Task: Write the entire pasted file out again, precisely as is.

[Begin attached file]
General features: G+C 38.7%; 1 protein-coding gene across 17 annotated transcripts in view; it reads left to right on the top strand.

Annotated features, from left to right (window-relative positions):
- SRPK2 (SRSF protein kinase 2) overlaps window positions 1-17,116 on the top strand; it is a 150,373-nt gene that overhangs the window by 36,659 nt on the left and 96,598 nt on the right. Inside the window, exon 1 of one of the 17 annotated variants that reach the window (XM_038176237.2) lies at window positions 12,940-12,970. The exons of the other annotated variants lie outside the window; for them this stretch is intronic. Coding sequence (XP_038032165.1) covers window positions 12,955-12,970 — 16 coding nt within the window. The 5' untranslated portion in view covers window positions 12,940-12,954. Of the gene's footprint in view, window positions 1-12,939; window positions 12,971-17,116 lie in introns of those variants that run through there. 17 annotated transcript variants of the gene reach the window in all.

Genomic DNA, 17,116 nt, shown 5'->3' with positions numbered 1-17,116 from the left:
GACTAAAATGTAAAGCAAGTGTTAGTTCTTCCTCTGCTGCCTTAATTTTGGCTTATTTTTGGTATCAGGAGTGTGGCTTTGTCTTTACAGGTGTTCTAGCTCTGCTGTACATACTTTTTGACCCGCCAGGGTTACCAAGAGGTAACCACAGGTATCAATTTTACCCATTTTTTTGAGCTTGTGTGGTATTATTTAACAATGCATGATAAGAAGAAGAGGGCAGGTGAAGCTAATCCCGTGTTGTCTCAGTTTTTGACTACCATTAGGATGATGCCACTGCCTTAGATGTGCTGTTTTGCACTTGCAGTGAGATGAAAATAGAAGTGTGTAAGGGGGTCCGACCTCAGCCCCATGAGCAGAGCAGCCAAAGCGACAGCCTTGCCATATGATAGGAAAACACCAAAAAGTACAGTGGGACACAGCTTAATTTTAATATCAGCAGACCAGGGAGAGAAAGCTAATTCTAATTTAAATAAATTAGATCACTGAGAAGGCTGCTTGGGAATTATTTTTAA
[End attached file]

General features: G+C 38.7%; 1 protein-coding gene across 17 annotated transcripts in view; it reads left to right on the top strand.

Annotated features, from left to right (window-relative positions):
- SRPK2 (SRSF protein kinase 2) overlaps window positions 1-17,116 on the top strand; it is a 150,373-nt gene that overhangs the window by 36,659 nt on the left and 96,598 nt on the right. Inside the window, exon 1 of one of the 17 annotated variants that reach the window (XM_038176237.2) lies at window positions 12,940-12,970. The exons of the other annotated variants lie outside the window; for them this stretch is intronic. Coding sequence (XP_038032165.1) covers window positions 12,955-12,970 — 16 coding nt within the window. The 5' untranslated portion in view covers window positions 12,940-12,954. Of the gene's footprint in view, window positions 1-12,939; window positions 12,971-17,116 lie in introns of those variants that run through there. 17 annotated transcript variants of the gene reach the window in all.

Genomic DNA, 17,116 nt, shown 5'->3' with positions numbered 1-17,116 from the left:
GACTAAAATGTAAAGCAAGTGTTAGTTCTTCCTCTGCTGCCTTAATTTTGGCTTATTTTTGGTATCAGGAGTGTGGCTTTGTCTTTACAGGTGTTCTAGCTCTGCTGTACATACTTTTTGACCCGCCAGGGTTACCAAGAGGTAACCACAGGTATCAATTTTACCCATTTTTTTGAGCTTGTGTGGTATTATTTAACAATGCATGATAAGAAGAAGAGGGCAGGTGAAGCTAATCCCGTGTTGTCTCAGTTTTTGACTACCATTAGGATGATGCCACTGCCTTAGATGTGCTGTTTTGCACTTGCAGTGAGATGAAAATAGAAGTGTGTAAGGGGGTCCGACCTCAGCCCCATGAGCAGAGCAGCCAAAGCGACAGCCTTGCCATATGATAGGAAAACACCAAAAAGTACAGTGGGACACAGCTTAATTTTAATATCAGCAGACCAGGGAGAGAAAGCTAATTCTAATTTAAATAAATTAGATCACTGAGAAGGCTGCTTGGGAATTATTTTTAA